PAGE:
Maximum Fun is an audience-supported, values-driven network. Our shows are free for all to enjoy, and we rely heavily on community support – primarily in the form of ongoing monthly memberships from the MaxFun audience. We also make some money from advertising. Our network and our shows prefer to have membership revenue: it keeps us accountable to our audience, and is typically more reliable than advertising. But ad revenue is an important supplementary source of income, particularly in times when the budgets of our members might be under strain.
Because we are bolstered by the support of our community, we are able to turn down advertising that doesn’t fit our network, like ads for companies that promote gambling or weapons. We also don’t require our shows to accept advertising – they can opt in or out as they see fit. If a sponsor seems acceptable to Maximum Fun, then we will send it to hosts for their approval before we book any ads.
When an advertiser’s business model exploits employees, negatively impacts society, or conflicts with our understanding of what makes the world a better place, we decline advertising from that brand.
Cases where a brand is itself unethical are relatively straightforward, but other situations are more complicated. These commonly occur when a brand is associated with another entity that is problematic. In general, we will assess how close the association is, and the practical impact that our ad policy might have on the practices in question. Examples include:
(a) When an advertiser also runs ads on a different platform which we don’t agree with. In these instances, we’re sometimes asked to refuse the advertiser until they stop advertising on that platform. In talking to ad buyers, advertisers, and activists, we haven’t ever encountered cases where this kind of pressure (to effectively refuse to take an advertiser’s money) would be effective. Advertisers typically only commit a small portion of their marketing budget to podcasts, and we receive a small piece of that; they won’t notice if this sliver of ad spend goes away. We’d only be harming our shows and our network.
(b) When an advertiser shares corporate ownership with a different brand that engages in activities we don’t approve of. Generally, we feel we can only be responsible for the specific brand we’re promoting. The reason is mostly practical: some corporations have literally dozens of brands associated with them, and new acquisitions happen every week, especially among the startups that advertise on podcasts. We don’t have the resources to monitor or police the activities of all of these associated brands.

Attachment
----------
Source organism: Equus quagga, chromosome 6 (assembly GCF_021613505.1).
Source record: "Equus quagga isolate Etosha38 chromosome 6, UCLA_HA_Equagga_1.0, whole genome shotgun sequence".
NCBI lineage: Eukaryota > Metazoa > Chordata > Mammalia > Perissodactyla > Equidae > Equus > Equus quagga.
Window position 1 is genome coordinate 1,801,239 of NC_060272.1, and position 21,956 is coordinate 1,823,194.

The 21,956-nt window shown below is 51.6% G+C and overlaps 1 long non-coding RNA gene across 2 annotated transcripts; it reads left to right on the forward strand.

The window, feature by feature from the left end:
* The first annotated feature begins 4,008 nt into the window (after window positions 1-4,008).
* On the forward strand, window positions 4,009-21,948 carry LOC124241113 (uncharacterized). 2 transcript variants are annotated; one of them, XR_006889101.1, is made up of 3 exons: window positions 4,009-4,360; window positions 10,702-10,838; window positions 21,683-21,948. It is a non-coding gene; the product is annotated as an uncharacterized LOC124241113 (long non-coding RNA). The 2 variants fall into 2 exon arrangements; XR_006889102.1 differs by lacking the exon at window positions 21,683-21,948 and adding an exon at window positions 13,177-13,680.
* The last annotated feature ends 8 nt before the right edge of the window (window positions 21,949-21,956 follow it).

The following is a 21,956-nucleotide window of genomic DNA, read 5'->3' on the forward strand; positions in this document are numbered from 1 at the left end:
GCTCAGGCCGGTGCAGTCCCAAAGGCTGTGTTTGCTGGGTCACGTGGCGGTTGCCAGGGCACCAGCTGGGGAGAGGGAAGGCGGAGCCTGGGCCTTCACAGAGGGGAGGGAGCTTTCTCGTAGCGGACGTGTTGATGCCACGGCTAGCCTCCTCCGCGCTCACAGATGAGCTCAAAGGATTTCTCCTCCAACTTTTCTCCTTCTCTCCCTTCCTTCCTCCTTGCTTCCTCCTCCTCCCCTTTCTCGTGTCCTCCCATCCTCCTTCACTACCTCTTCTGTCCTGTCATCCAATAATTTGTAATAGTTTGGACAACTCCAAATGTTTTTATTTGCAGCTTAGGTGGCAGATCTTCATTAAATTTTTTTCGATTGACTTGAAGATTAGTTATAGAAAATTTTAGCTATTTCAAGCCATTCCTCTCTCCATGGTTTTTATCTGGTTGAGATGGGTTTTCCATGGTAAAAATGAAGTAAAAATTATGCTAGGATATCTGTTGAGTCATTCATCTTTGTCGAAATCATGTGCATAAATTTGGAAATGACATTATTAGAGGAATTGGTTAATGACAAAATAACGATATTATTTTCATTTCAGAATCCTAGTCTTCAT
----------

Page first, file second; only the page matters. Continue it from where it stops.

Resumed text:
(c) When a member of the advertiser’s executive team makes a personal statement or takes a stance that we object to. This situation involves the most variables, so we don’t have any hard-and-fast rules for it. The key factors are: how egregious the executive’s behavior is; whether it’s a stance they maintain or express contrition for; and how closely they are associated with the operations of the brand.
Occasionally information will come to light that will make us reconsider brands after we have already contracted to advertise with them. Often, these contracts are written up to a year in advance, and cancelling them would jeopardize our relationships with the ad agencies that are responsible for the majority of podcast advertising. Because cancelling spots will adversely impact not only the show running the ad but all shows on the network, we often choose to, instead, complete the contract but not renew it. In some extreme and rare cases, where the brand’s behavior is clearly harmful, we will cancel already-booked spots.
Maximum Fun tries to keep advertising to a minimum on our shows and to book ads for companies that will resonate with our audience. We are continually researching and evaluating what brands will work best for our audience and shows. If you have any concerns about ads we are currently running, please email us at email@example.com so we can look into it.